Inspired by the kindness of his teacher, he wanted to become a teacher himself, but soon realized that his proficiency in the Norwegian language – or the lack of it – would always be a barrier for him to become a good teacher. To repay his debt of kindness to mankind he decided to become a doctor, and finally he graduated from the University in Oslo in 1926 (1). During all these years of education he earned his living doing a variety of jobs in his off time and holidays. After the first term in the medical school, he compiled all the lectures in physiology and by the courtesy of his professor put out a treatise in Norwegian on physiology.
Having graduated, he served the country of his adoption in various capacities and places, i.e. in departments of psychiatry, internal medicine and surgery in Krohgstøtten hospital, Ullevål hospital and Telemark County Hospital, Skien, and then in Innherred Hospital in Levanger from 1929–1935 (2) (Fig. 2). In 1935 he came back to Oslo and worked with professor Carl Semb, department of surgery, Ullevål hospital, already famous for his ”Semb’s thoracoplasty”, for three years. This association he valued and cherished most, all of his life. In 1939 he returned to Levanger where he was when the Second World War broke out in 1940 (Fig. 3). In November 1941, the anti-semitic persecutions under the Nazi regime made him escape from the country. Skiing across snow covered mountains, he fleed to Sweden, from where he was moved to London.
Arriving in England he was attached to the Norwegian resistance movement as medical officer in the Norwegian Health Centres to serve for the Norwegian forces and personnel in Cardiff, London, Newcastle and Edinburgh, eventually even in New York (Fig. 4). At the end of the war, he was much involved among the Norwegian and Russian armed forces under the liberation of Finnmark in 1944–45, practising under miserable conditions in a small hospital unit in the ruined town of Kirkenes after the retreat of the Germans (3).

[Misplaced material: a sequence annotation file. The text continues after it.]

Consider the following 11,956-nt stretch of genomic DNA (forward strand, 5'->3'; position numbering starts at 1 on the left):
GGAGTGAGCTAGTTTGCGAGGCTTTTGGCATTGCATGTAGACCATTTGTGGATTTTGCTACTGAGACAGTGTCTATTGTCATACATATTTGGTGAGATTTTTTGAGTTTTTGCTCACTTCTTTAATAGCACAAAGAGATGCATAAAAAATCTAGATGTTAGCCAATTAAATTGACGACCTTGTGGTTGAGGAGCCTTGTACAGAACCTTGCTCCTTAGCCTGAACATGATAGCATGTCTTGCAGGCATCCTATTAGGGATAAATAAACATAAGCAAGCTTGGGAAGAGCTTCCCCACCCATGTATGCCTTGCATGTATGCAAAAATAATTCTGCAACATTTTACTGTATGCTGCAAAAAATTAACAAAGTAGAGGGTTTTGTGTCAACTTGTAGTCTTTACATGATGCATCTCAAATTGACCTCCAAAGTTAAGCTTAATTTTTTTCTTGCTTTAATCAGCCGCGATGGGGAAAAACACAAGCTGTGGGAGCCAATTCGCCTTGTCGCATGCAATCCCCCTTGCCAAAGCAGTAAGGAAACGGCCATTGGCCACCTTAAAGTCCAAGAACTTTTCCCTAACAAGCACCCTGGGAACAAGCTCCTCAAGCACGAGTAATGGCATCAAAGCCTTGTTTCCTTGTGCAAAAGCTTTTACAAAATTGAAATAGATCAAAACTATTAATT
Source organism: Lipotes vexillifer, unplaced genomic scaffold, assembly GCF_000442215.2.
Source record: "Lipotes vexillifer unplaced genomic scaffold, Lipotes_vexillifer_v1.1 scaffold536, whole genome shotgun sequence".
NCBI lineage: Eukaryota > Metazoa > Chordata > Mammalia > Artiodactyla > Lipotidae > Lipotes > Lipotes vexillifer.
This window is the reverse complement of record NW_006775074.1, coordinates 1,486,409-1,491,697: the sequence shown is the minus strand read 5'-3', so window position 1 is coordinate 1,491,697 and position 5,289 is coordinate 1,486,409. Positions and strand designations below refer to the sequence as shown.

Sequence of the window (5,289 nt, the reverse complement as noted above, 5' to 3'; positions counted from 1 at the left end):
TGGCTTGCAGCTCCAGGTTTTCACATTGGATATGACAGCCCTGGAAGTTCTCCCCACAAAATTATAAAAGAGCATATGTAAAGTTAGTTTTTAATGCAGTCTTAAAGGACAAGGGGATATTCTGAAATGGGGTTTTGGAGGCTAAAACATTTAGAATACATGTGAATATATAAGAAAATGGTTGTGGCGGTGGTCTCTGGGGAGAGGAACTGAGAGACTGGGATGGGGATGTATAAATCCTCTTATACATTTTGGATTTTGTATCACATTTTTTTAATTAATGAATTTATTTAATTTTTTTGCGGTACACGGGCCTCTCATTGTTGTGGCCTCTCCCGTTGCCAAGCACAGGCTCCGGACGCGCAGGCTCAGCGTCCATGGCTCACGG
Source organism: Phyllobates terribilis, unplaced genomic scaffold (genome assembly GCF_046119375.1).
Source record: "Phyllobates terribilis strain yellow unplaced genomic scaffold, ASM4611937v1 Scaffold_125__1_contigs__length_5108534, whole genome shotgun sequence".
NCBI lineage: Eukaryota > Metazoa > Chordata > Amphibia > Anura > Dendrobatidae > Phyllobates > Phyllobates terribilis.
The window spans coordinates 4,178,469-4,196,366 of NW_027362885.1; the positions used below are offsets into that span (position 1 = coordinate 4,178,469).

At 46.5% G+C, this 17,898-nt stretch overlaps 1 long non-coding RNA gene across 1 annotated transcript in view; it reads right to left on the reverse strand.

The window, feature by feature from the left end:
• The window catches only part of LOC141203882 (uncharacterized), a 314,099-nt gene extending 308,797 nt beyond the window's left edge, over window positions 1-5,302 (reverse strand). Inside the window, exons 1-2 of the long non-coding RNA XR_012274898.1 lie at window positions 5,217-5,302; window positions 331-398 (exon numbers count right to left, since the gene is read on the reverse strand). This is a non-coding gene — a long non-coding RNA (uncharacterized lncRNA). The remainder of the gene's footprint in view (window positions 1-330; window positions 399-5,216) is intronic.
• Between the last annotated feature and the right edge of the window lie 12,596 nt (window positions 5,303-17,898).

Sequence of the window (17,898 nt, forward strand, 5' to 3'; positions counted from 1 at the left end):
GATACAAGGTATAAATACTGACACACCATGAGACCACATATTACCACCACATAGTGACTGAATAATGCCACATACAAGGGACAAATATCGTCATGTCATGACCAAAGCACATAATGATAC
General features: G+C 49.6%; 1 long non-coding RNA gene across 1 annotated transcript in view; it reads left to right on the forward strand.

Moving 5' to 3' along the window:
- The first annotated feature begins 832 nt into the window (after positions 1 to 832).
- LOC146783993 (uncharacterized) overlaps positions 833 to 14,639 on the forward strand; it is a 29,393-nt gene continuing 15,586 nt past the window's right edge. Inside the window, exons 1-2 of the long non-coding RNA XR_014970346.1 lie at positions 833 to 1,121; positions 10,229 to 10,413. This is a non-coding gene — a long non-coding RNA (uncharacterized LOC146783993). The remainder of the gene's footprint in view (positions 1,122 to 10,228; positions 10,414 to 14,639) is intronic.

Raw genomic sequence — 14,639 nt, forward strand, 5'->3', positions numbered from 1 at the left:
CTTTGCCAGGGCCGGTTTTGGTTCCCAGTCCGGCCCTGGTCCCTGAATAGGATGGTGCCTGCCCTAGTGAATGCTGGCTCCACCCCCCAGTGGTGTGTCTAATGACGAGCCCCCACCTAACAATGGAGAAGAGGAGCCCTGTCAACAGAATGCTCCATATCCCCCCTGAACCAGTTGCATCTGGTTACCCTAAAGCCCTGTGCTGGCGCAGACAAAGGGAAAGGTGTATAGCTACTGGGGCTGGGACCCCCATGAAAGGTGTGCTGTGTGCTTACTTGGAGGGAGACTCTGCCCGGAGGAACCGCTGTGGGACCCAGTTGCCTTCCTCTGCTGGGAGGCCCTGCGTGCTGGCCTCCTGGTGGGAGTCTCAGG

Dr. Volodarsky on international missions
After the war, more or less for immediate shelter, he returned to the county hospital in Levanger, his ”second home town” from before. Soon afterwards, in response to a call by UNRRA United Nations Relief and Rehabilitation Administration, he volunteered to go for a commission in China. In China his work acquired a new meaning for him. He had seen enough misery and squalor, but for the first time he had the real opportunity to help the poor and needy, and provide hope to the hopeless. He accepted the challenges of Mr. Cheng Lu, the chief of UNRRA who welcomed the foreigner with the advice, ”… not to expect anything at all to help you in your work, you will find no hospital, no instrument and most likely no patients. You will have to make your own work and you will have to provide the means to carry it on”. He started working in Canton (now Guangzhou) in a ”hospital” which had no claim to be called so except that sick people used to be dumped there to die. ”Fong Pin”, meaning “Convenient”, was nothing more than a “Convenient place to die”. He envisaged a three point programme for his work, to provide means to control and prevent epidemics, to train doctors and nurses in the most modern methods of medicine and surgery, and to provide limitless space fully equipped for care of the sick poor.
After his initial success, a “hospital” that was shunned by everybody began to be sought by thousands of patients. Daily attendance of the ”miserable wretches” who peopled Fong Pin, constant contact with the ever lengthening line that besieged the hospital doors, acted on him like a powerful stimulant and made of him an indefatigable beggar with a one trek in mind. This led the way to a new fully equipped completely competent and completely charitable “Convenient place to be cured”. He begged from every possible source he could think of, and finally there rose up, adjacent to the old decrepit inadequate buildings, a four storey hospital to vie with the best buildings in Canton. It is known from a letter to Volo found after his death, that soon after he left Canton, the place was closed down. He worked in China for five years, and unwillingly and with a broken heart he left the place because of the advent of new political regimes.
While at Canton, one day Volo picked up an infant girl left behind in a gutter and brought her to his house, he took care of her, appointed a nursing aid to look after her. She soon grew up into a charming little girl, whom he loved dearly and for all practical purposes brought her up as his daughter. It may be mentioned that “Papa” Volo was a bachelor and remained so all his life. The communist regime who virtually forced him to leave Canton, would not let him take his ”daughter” with him. She was held up on the border control when Volo left China. Later in life he made all efforts to find this girl and obviously missed her till his end (4,5).